The Trevor Project ends partnership with surveillance software company, returns donation

The decision came in the wake of outcry on Twitter 

Following criticism on Twitter, the Trevor Project returned a $25,000 donation last week from a school surveillance software company whose technologies have reportedly been used to out LGBTQ2S+ students.

According to education news site The 74, the Trevor Project—a U.S. based youth suicide prevention organization—has partnered with Gaggle since May. Gaggle, which creates software used by schools to monitor students’ behaviour online, rose in popularity during the pandemic with the advent of remote learning. Its technology flags certain keywords in students’ communications, and these terms include words like “gay” and “lesbian.” 

Gaggle’s products have allegedly resulted in at least one trans student in Minnesota being outed to their parents.

After news of the partnership was made public last week, Evan Greer, director of digital advocacy organization Fight for the Future, called on The Trevor Project to “immediately cut ties with Gaggle, and apologize to the queer and trans youth who you are supposed to serve. 

“Boosting school surveillance is the OPPOSITE of what any organization supporting LGBTQ2S+ youth should be doing right now,” Greer wrote in a popular Twitter thread, referencing the historic number of bills targeting trans youth introduced in states across the U.S. over the past year. She called on The Trevor Project to “return the donation, remove Gaggle from their website and apologize.” 

Greer also pointed out that partnering with Gaggle could aid in further persecution of LGBTQ2S+ youth. In Texas, Gov. Greg Abbott issued a directive in February ordering the state’s Department of Family and Child Protective Services to investigate parents who allow their kids to transition for “child abuse.” She noted that the software could actually aid in Abbott’s attempt to break up trans-affirming homes.

“In states like Texas, law enforcement could easily direct a school district to use Gaggle to monitor student communications for LGBTQ2S+- or trans-related content and then use that to investigate and prosecute families who are just trying to love their kids,” she said.


Students affected by the software expressed similar concerns. “People who want to defend Gaggle can just point to their little Trevor Project thing and say, ‘See, they have the support of ‘The Gays,’ so it’s fine, actually,’” Teeth Logsdon-Wallace, a 14-year-old trans student in Minneapolis, told The 74. “And all it does is make it easier to deflect and defend actual issues with Gaggle.”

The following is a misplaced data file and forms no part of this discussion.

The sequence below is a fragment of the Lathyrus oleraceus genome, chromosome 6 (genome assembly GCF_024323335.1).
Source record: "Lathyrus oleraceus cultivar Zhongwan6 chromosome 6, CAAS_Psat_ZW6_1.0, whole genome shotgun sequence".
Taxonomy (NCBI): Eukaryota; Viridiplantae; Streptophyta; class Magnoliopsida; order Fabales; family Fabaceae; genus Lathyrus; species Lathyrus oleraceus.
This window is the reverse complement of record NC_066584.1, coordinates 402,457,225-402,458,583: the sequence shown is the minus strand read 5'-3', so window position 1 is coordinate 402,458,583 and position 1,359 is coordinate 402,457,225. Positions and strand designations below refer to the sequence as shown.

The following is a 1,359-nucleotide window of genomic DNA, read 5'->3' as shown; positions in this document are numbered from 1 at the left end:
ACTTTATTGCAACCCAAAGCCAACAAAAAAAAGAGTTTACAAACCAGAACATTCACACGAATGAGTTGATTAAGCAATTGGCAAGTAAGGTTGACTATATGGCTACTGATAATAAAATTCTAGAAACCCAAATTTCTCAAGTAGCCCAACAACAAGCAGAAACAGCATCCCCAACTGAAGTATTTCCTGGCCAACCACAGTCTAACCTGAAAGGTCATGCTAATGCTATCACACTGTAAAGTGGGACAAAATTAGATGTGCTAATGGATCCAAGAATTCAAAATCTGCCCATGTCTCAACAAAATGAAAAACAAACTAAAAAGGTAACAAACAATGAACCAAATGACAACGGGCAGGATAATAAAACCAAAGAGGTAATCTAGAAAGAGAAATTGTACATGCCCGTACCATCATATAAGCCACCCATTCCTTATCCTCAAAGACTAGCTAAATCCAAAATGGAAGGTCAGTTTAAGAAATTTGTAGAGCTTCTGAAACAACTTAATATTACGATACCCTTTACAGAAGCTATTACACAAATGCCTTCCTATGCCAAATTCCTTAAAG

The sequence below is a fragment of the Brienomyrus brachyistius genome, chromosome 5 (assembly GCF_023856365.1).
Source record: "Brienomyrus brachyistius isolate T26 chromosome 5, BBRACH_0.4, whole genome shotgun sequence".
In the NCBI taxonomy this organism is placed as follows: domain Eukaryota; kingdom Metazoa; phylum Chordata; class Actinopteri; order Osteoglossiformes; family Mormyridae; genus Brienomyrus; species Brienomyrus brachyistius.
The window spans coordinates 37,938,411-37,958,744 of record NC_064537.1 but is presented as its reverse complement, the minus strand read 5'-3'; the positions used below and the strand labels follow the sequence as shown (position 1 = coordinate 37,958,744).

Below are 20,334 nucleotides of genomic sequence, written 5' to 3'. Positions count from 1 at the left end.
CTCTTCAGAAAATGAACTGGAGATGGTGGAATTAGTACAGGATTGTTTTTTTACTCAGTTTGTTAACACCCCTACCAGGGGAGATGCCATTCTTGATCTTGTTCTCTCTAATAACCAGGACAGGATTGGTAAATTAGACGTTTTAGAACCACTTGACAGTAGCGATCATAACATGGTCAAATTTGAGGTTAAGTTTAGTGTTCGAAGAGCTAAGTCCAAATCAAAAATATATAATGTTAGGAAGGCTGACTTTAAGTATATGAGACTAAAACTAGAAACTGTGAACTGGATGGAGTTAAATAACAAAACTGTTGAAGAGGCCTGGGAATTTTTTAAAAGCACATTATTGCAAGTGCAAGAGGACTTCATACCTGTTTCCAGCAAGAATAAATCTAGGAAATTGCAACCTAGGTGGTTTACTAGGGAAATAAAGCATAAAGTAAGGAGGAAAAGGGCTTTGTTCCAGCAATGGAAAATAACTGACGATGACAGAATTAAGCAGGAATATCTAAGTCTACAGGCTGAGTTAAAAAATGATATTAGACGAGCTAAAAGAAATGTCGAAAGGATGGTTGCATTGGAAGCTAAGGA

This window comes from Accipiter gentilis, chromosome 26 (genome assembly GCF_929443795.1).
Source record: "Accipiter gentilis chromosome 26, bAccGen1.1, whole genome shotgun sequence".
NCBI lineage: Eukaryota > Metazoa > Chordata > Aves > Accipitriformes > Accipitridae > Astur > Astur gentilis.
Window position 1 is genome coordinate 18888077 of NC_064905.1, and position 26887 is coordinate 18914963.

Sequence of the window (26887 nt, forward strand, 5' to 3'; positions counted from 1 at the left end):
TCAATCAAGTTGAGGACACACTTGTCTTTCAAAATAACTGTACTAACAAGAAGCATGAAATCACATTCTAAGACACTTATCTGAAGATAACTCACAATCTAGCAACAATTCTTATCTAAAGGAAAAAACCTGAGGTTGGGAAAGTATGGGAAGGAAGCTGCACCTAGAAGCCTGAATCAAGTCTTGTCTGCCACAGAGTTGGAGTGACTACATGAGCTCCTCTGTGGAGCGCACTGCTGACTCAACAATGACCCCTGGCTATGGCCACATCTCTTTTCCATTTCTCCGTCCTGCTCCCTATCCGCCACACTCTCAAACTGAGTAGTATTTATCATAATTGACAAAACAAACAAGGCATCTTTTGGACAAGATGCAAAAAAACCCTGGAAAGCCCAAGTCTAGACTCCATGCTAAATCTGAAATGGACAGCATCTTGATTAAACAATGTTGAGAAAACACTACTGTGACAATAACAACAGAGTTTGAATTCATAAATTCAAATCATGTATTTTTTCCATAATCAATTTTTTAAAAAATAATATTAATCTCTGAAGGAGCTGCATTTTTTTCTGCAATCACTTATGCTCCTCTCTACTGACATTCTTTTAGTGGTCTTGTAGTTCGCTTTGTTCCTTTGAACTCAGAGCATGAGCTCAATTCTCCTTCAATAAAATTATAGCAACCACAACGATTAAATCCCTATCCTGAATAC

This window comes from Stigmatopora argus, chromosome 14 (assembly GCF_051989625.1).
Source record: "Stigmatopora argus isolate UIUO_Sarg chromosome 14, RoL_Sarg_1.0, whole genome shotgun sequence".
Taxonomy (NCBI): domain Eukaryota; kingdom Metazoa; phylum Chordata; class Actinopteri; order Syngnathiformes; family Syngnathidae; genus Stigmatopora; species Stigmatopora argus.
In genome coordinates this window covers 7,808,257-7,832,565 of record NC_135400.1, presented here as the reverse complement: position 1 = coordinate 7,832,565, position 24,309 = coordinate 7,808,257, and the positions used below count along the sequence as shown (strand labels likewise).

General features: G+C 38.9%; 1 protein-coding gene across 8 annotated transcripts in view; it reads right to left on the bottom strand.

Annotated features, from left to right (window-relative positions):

Logsdon-Wallace has personal experience with being surveilled by Gaggle’s programs. The company notified his school counsellor and his parents after he referenced a previous suicide attempt in a school essay in which he reflected on his mental health.

The student worried that his LGBTQ2S+ peers will continue to be subjected to the same treatment because of Gaggle’s influence, and that it could have devastating consequences. “I have friends who are queer and/or trans who are out at school, but not to their parents,” he said. “If they want to be open with teachers, Gaggle can create a bad or even dangerous situation for these kids if their parents were contacted about what they were saying.” 

Mere hours after Greer posted her Twitter thread, The Trevor Project announced that they would be ending its partnership with Gaggle and returning the $25,000 donation. 

“Our philosophy is that having a seat at the table enables us to positively influence how companies engage with LGBTQ2S+ young people, and we initially agreed to work with Gaggle because we saw an opportunity to have a meaningful impact to better protect LGBTQ2S+ students,” The Trevor Project told Xtra in a statement. “We hear and understand the concerns, and we hope to work alongside schools and institutions to ensure they are appropriately supporting LGBTQ2S+ youth and their mental health.” 

In a statement, Gaggle said it was “disappointed” by The Trevor Project’s decision, but indicated that the company was “grateful for the opportunity we have had to learn and work with them and will continue with our mission of protecting all students, regardless of how they identify.”

Greer celebrated The Trevor Project’s move. “The villain here is Gaggle, not The Trevor Project,” she said in a statement. “It’s disgusting that Gaggle is throwing their money around, trying to purchase goodwill within the LGBTQ2S+ community while their software is actively being used to out queer and trans kids without their consent, putting their lives in danger. May this be the end of Gaggle’s attempted pinkwashing campaign.” 

The activist further called upon school districts to stop “using this harmful software” immediately and urged the Biden administration to “issue guidance warning schools against the use of software that blatantly violates students’ civil rights.”

Oliver Haug

Contributing editor Oliver Haug (they/them) is a freelance writer based in the Bay Area, California. Their work focuses on LGBTQ2S+ issues and sexual politics, and has appeared in Bitch, them, Ms and elsewhere.

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Activism, Politics, Power, News, United States, Youth

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